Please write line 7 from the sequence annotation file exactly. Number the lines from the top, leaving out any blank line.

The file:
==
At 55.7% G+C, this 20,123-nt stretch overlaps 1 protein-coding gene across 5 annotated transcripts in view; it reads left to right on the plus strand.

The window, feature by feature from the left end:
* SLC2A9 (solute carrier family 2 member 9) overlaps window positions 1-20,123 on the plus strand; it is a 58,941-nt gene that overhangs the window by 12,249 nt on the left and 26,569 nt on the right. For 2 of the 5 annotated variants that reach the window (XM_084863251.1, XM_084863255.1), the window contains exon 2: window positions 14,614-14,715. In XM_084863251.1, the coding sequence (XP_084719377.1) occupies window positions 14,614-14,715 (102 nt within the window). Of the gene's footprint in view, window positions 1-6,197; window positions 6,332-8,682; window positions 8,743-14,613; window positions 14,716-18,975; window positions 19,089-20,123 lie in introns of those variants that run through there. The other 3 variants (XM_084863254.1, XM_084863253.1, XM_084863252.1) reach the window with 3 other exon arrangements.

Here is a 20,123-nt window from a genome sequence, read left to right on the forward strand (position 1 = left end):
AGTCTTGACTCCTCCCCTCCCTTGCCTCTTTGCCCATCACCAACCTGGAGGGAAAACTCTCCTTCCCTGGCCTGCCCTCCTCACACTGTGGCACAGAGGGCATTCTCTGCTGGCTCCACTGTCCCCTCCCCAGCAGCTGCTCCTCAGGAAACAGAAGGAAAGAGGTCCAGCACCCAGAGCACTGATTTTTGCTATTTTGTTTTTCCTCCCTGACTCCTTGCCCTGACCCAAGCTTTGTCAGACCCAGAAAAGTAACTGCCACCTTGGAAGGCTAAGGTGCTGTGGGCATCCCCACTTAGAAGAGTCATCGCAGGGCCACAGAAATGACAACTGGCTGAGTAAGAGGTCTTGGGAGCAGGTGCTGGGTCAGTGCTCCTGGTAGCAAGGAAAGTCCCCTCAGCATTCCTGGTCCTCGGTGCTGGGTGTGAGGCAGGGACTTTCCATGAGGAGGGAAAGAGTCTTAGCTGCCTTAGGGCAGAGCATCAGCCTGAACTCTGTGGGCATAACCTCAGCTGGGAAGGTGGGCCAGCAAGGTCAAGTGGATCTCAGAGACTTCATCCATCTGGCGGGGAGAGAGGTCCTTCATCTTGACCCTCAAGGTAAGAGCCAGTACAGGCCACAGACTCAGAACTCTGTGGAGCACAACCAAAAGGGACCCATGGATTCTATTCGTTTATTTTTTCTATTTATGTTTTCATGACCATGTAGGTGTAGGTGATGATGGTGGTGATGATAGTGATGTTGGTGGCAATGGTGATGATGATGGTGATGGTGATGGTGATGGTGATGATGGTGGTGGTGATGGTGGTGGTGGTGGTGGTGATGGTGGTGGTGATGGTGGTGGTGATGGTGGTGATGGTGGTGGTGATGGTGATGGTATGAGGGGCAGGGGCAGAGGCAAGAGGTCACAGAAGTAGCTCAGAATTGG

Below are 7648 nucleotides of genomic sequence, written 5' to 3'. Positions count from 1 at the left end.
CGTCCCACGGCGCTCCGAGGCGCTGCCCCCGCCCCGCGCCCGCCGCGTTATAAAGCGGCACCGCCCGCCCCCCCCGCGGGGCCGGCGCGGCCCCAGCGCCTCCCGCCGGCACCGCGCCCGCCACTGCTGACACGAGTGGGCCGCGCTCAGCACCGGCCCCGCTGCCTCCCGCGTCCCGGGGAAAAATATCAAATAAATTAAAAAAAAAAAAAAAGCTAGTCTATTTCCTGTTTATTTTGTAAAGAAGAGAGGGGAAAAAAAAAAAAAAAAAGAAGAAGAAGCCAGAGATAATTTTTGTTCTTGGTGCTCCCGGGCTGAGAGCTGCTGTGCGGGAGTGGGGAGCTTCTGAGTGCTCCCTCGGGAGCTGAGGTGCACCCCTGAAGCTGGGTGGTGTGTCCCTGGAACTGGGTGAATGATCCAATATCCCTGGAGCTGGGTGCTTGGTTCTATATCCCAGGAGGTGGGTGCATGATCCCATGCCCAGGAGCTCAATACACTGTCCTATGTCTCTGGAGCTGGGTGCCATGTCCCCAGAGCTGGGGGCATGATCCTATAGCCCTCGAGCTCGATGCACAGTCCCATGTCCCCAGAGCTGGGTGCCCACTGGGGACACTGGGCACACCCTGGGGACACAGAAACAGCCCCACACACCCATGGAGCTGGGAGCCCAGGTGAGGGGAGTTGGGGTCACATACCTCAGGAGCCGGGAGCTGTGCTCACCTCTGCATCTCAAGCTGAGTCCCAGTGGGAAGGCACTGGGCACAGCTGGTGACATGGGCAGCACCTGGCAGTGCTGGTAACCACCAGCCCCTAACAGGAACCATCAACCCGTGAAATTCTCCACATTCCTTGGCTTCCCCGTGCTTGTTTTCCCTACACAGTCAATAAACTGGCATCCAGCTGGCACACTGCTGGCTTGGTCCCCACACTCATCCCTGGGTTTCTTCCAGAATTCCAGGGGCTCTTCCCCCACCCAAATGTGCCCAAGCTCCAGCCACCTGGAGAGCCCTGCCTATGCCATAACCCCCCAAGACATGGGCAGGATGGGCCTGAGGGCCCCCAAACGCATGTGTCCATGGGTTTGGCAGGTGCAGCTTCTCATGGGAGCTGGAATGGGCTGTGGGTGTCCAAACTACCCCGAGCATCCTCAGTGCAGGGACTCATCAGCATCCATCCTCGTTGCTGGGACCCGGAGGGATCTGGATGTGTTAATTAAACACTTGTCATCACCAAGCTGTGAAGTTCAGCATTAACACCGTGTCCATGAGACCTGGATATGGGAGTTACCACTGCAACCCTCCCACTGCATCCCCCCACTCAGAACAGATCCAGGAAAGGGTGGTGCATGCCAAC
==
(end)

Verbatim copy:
CGTCCCACGGCGCTCCGAGGCGCTGCCCCCGCCCCGCGCCCGCCGCGTTATAAAGCGGCACCGCCCGCCCCCCCCGCGGGGCCGGCGCGGCCCCAGCGCCTCCCGCCGGCACCGCGCCCGCCACTGCTGACACGAGTGGGCCGCGCTCAGCACCGGCCCCGCTGCCTCCCGCGTCCCGGGGAAAAATATCAAATAAATTAAAAAAAAAAAAAAAGCTAGTCTATTTCCTGTTTATTTTGTAAAGAAGAGAGGGGAAAAAAAAAAAAAAAAAGAAGAAGAAGCCAGAGATAATTTTTGTTCTTGGTGCTCCCGGGCTGAGAGCTGCTGTGCGGGAGTGGGGAGCTTCTGAGTGCTCCCTCGGGAGCTGAGGTGCACCCCTGAAGCTGGGTGGTGTGTCCCTGGAACTGGGTGAATGATCCAATATCCCTGGAGCTGGGTGCTTGGTTCTATATCCCAGGAGGTGGGTGCATGATCCCATGCCCAGGAGCTCAATACACTGTCCTATGTCTCTGGAGCTGGGTGCCATGTCCCCAGAGCTGGGGGCATGATCCTATAGCCCTCGAGCTCGATGCACAGTCCCATGTCCCCAGAGCTGGGTGCCCACTGGGGACACTGGGCACACCCTGGGGACACAGAAACAGCCCCACACACCCATGGAGCTGGGAGCCCAGGTGAGGGGAGTTGGGGTCACATACCTCAGGAGCCGGGAGCTGTGCTCACCTCTGCATCTCAAGCTGAGTCCCAGTGGGAAGGCACTGGGCACAGCTGGTGACATGGGCAGCACCTGGCAGTGCTGGTAACCACCAGCCCCTAACAGGAACCATCAACCCGTGAAATTCTCCACATTCCTTGGCTTCCCCGTGCTTGTTTTCCCTACACAGTCAATAAACTGGCATCCAGCTGGCACACTGCTGGCTTGGTCCCCACACTCATCCCTGGGTTTCTTCCAGAATTCCAGGGGCTCTTCCCCCACCCAAATGTGCCCAAGCTCCAGCCACCTGGAGAGCCCTGCCTATGCCATAACCCCCCAAGACATGGGCAGGATGGGCCTGAGGGCCCCCAAACGCATGTGTCCATGGGTTTGGCAGGTGCAGCTTCTCATGGGAGCTGGAATGGGCTGTGGGTGTCCAAACTACCCCGAGCATCCTCAGTGCAGGGACTCATCAGCATCCATCCTCGTTGCTGGGACCCGGAGGGATCTGGATGTGTTAATTAAACACTTGTCATCACCAAGCTGTGAAGTTCAGCATTAACACCGTGTCCATGAGACCTGGATATGGGAGTTACCACTGCAACCCTCCCACTGCATCCCCCCACTCAGAACAGATCCAGGAAAGGGTGGTGCATGCCAAC